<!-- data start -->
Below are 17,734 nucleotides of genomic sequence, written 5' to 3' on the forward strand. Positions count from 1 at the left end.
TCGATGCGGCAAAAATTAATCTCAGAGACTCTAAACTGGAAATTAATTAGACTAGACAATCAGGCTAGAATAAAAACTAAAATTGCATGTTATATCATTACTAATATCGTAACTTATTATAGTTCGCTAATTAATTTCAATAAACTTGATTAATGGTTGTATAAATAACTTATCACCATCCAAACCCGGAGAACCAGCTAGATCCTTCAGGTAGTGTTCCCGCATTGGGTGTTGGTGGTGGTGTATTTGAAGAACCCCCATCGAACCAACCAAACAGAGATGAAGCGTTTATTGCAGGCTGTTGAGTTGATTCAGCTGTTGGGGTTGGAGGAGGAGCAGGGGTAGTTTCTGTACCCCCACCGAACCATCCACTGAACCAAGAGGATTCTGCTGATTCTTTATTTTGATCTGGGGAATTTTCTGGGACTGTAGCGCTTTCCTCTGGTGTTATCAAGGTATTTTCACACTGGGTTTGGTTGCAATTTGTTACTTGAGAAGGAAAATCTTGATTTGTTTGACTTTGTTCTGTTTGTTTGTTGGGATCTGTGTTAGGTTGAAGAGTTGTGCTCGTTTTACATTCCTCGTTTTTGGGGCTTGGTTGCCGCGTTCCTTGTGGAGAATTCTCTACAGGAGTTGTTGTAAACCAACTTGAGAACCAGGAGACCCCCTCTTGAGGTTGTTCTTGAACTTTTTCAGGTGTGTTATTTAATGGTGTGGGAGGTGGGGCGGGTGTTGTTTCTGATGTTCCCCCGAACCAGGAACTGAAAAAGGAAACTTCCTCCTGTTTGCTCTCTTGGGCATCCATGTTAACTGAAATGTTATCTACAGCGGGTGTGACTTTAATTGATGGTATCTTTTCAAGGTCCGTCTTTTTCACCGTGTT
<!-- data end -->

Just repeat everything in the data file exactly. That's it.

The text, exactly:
Below are 17,734 nucleotides of genomic sequence, written 5' to 3' on the forward strand. Positions count from 1 at the left end.
TCGATGCGGCAAAAATTAATCTCAGAGACTCTAAACTGGAAATTAATTAGACTAGACAATCAGGCTAGAATAAAAACTAAAATTGCATGTTATATCATTACTAATATCGTAACTTATTATAGTTCGCTAATTAATTTCAATAAACTTGATTAATGGTTGTATAAATAACTTATCACCATCCAAACCCGGAGAACCAGCTAGATCCTTCAGGTAGTGTTCCCGCATTGGGTGTTGGTGGTGGTGTATTTGAAGAACCCCCATCGAACCAACCAAACAGAGATGAAGCGTTTATTGCAGGCTGTTGAGTTGATTCAGCTGTTGGGGTTGGAGGAGGAGCAGGGGTAGTTTCTGTACCCCCACCGAACCATCCACTGAACCAAGAGGATTCTGCTGATTCTTTATTTTGATCTGGGGAATTTTCTGGGACTGTAGCGCTTTCCTCTGGTGTTATCAAGGTATTTTCACACTGGGTTTGGTTGCAATTTGTTACTTGAGAAGGAAAATCTTGATTTGTTTGACTTTGTTCTGTTTGTTTGTTGGGATCTGTGTTAGGTTGAAGAGTTGTGCTCGTTTTACATTCCTCGTTTTTGGGGCTTGGTTGCCGCGTTCCTTGTGGAGAATTCTCTACAGGAGTTGTTGTAAACCAACTTGAGAACCAGGAGACCCCCTCTTGAGGTTGTTCTTGAACTTTTTCAGGTGTGTTATTTAATGGTGTGGGAGGTGGGGCGGGTGTTGTTTCTGATGTTCCCCCGAACCAGGAACTGAAAAAGGAAACTTCCTCCTGTTTGCTCTCTTGGGCATCCATGTTAACTGAAATGTTATCTACAGCGGGTGTGACTTTAATTGATGGTATCTTTTCAAGGTCCGTCTTTTTCACCGTGTT